A Simple Guide to Conveyancing in Scotland, How Long it Should Take and Common Problems

Whether you are buying or selling a house, conveyancing is involved. Whilst most people understand the fundamentals of marketing a house for sale or of finding a property to buy, even the word ‘conveyancing’ is hardly an example of Plain English and it’s easy for property buyers and sellers in Scotland to feel that conveyancing is a bit of a mystery to them. So here is a simple guide to what conveyancing is, how long it takes, what is involved and various other frequently asked questions that property sellers and buyers in Scotland have about the conveyancing process.

What is Conveyancing?

Conveyancing is the legal process that takes place after you have agreed the main details of buying or selling your house. It involves creating a contract that leads to ownership being transferred from one person to another. This is done by way of missives, which are essentially the exchange of letters between the buyer and seller’s solicitors.

In theory, missives could be concluded in two letters if the seller agrees to all the terms of the buyer’s written offer. However, in practice this is very unusual and the buyer’s offer is most often subject to a survey being carried out which prevents a straightforward acceptance by the seller of the original offer.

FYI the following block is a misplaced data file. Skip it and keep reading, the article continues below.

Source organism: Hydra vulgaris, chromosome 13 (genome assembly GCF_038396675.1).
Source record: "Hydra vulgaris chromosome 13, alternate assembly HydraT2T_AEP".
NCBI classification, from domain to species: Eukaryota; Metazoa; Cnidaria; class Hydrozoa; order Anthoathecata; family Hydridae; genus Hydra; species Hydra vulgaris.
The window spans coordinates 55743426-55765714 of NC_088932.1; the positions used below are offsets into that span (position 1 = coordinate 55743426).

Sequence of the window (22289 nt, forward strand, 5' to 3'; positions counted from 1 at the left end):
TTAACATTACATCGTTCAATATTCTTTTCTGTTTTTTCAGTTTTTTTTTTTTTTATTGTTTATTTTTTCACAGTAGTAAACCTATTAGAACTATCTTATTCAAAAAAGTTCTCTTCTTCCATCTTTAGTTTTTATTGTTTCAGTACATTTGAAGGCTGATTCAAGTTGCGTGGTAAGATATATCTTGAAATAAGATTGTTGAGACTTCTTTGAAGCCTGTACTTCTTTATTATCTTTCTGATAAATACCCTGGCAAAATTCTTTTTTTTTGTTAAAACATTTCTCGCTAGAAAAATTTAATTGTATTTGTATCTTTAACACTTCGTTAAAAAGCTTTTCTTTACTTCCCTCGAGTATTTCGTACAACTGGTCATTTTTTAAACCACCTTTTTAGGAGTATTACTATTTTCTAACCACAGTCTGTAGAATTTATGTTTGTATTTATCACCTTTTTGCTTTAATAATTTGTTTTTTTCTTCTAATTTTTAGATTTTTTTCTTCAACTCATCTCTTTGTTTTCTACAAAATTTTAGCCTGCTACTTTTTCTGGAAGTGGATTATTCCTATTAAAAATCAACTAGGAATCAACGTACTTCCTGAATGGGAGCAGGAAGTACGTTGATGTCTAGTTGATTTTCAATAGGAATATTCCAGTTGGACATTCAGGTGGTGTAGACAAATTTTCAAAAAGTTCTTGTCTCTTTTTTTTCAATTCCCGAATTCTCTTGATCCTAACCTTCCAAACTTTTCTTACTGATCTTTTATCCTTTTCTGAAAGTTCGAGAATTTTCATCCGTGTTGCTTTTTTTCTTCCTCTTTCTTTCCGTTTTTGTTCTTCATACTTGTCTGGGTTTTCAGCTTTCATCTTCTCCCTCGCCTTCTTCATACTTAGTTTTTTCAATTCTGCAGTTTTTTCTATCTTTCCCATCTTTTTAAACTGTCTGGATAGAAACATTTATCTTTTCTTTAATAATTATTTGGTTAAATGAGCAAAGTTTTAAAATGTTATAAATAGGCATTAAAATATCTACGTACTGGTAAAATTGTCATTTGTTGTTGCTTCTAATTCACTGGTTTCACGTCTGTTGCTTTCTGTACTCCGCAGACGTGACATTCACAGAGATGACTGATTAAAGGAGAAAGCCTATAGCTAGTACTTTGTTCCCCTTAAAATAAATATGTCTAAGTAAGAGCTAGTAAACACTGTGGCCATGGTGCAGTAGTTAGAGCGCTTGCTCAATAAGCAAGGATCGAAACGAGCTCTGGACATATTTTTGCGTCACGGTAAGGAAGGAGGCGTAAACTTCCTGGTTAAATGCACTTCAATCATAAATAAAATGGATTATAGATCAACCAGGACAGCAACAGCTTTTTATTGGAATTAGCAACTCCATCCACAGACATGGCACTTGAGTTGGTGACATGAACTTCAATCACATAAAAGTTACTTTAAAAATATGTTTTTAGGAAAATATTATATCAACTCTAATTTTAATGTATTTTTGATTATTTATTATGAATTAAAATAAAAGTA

Conveyancing also involves carrying out additional searches that concern the property itself and the parties involved. Searches and checks are carried out to find out whether there are any outstanding communal repairs, whether the fabric of the building complies with local regulations and whether any alterations have been accompanied by the necessary permissions and paperwork. These conveyancing steps ensure that the buyer gets what they think they are purchasing and avoid a situation where the buyer is landed with significant costs after they have bought the property.

What Are the Different Stages of the Conveyancing Process?

Between the offer being accepted and the transfer of ownership, there are steps that have to be taken.

Once the offer is accepted, the buyer and seller’s solicitors must negotiate the terms of the contract by way of exchange of ‘missives’. This will include agreeing issues such as the Date of Entry (when the buyer pays the money and the seller hands over the keys) and any additional items that are to be left in the property. The seller’s solicitor must send the buyer’s solicitor the title deeds to the property as well as a search of the Land Register to show that there is nothing that will legally prevent the seller from selling the property.